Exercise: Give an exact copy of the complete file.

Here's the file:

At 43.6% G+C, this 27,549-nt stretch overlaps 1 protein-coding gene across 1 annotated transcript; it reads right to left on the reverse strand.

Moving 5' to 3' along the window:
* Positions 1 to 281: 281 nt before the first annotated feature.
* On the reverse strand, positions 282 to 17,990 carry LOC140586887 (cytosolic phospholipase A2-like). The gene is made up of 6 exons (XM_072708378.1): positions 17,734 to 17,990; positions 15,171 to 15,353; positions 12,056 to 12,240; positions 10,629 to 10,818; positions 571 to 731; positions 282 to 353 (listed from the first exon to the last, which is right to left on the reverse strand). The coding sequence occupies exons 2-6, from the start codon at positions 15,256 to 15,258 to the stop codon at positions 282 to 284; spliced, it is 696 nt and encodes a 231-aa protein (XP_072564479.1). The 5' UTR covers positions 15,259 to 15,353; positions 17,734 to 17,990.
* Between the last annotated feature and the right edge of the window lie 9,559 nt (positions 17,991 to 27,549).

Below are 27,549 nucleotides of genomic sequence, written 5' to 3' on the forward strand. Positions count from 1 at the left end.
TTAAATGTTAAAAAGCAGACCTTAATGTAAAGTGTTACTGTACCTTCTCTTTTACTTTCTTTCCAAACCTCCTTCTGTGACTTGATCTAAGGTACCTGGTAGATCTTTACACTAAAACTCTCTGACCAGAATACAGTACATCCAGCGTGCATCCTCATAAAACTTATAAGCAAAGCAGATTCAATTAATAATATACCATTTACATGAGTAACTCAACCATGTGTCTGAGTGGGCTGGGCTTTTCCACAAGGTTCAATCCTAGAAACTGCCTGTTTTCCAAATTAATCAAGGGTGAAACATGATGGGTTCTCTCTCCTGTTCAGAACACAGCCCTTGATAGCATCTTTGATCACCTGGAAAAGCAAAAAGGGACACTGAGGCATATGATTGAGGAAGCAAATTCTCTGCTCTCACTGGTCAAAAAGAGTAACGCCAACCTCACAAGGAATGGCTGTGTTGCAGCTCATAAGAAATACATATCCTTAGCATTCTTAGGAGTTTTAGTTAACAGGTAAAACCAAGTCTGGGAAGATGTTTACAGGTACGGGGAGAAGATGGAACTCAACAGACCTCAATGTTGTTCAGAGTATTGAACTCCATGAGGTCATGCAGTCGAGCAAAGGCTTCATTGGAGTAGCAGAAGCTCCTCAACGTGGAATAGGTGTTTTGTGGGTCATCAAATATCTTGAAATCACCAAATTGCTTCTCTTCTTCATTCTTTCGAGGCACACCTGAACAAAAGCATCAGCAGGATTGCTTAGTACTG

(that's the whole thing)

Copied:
At 43.6% G+C, this 27,549-nt stretch overlaps 1 protein-coding gene across 1 annotated transcript; it reads right to left on the reverse strand.

Moving 5' to 3' along the window:
* Positions 1 to 281: 281 nt before the first annotated feature.
* On the reverse strand, positions 282 to 17,990 carry LOC140586887 (cytosolic phospholipase A2-like). The gene is made up of 6 exons (XM_072708378.1): positions 17,734 to 17,990; positions 15,171 to 15,353; positions 12,056 to 12,240; positions 10,629 to 10,818; positions 571 to 731; positions 282 to 353 (listed from the first exon to the last, which is right to left on the reverse strand). The coding sequence occupies exons 2-6, from the start codon at positions 15,256 to 15,258 to the stop codon at positions 282 to 284; spliced, it is 696 nt and encodes a 231-aa protein (XP_072564479.1). The 5' UTR covers positions 15,259 to 15,353; positions 17,734 to 17,990.
* Between the last annotated feature and the right edge of the window lie 9,559 nt (positions 17,991 to 27,549).

Below are 27,549 nucleotides of genomic sequence, written 5' to 3' on the forward strand. Positions count from 1 at the left end.
TTAAATGTTAAAAAGCAGACCTTAATGTAAAGTGTTACTGTACCTTCTCTTTTACTTTCTTTCCAAACCTCCTTCTGTGACTTGATCTAAGGTACCTGGTAGATCTTTACACTAAAACTCTCTGACCAGAATACAGTACATCCAGCGTGCATCCTCATAAAACTTATAAGCAAAGCAGATTCAATTAATAATATACCATTTACATGAGTAACTCAACCATGTGTCTGAGTGGGCTGGGCTTTTCCACAAGGTTCAATCCTAGAAACTGCCTGTTTTCCAAATTAATCAAGGGTGAAACATGATGGGTTCTCTCTCCTGTTCAGAACACAGCCCTTGATAGCATCTTTGATCACCTGGAAAAGCAAAAAGGGACACTGAGGCATATGATTGAGGAAGCAAATTCTCTGCTCTCACTGGTCAAAAAGAGTAACGCCAACCTCACAAGGAATGGCTGTGTTGCAGCTCATAAGAAATACATATCCTTAGCATTCTTAGGAGTTTTAGTTAACAGGTAAAACCAAGTCTGGGAAGATGTTTACAGGTACGGGGAGAAGATGGAACTCAACAGACCTCAATGTTGTTCAGAGTATTGAACTCCATGAGGTCATGCAGTCGAGCAAAGGCTTCATTGGAGTAGCAGAAGCTCCTCAACGTGGAATAGGTGTTTTGTGGGTCATCAAATATCTTGAAATCACCAAATTGCTTCTCTTCTTCATTCTTTCGAGGCACACCTGAACAAAAGCATCAGCAGGATTGCTTAGTACTG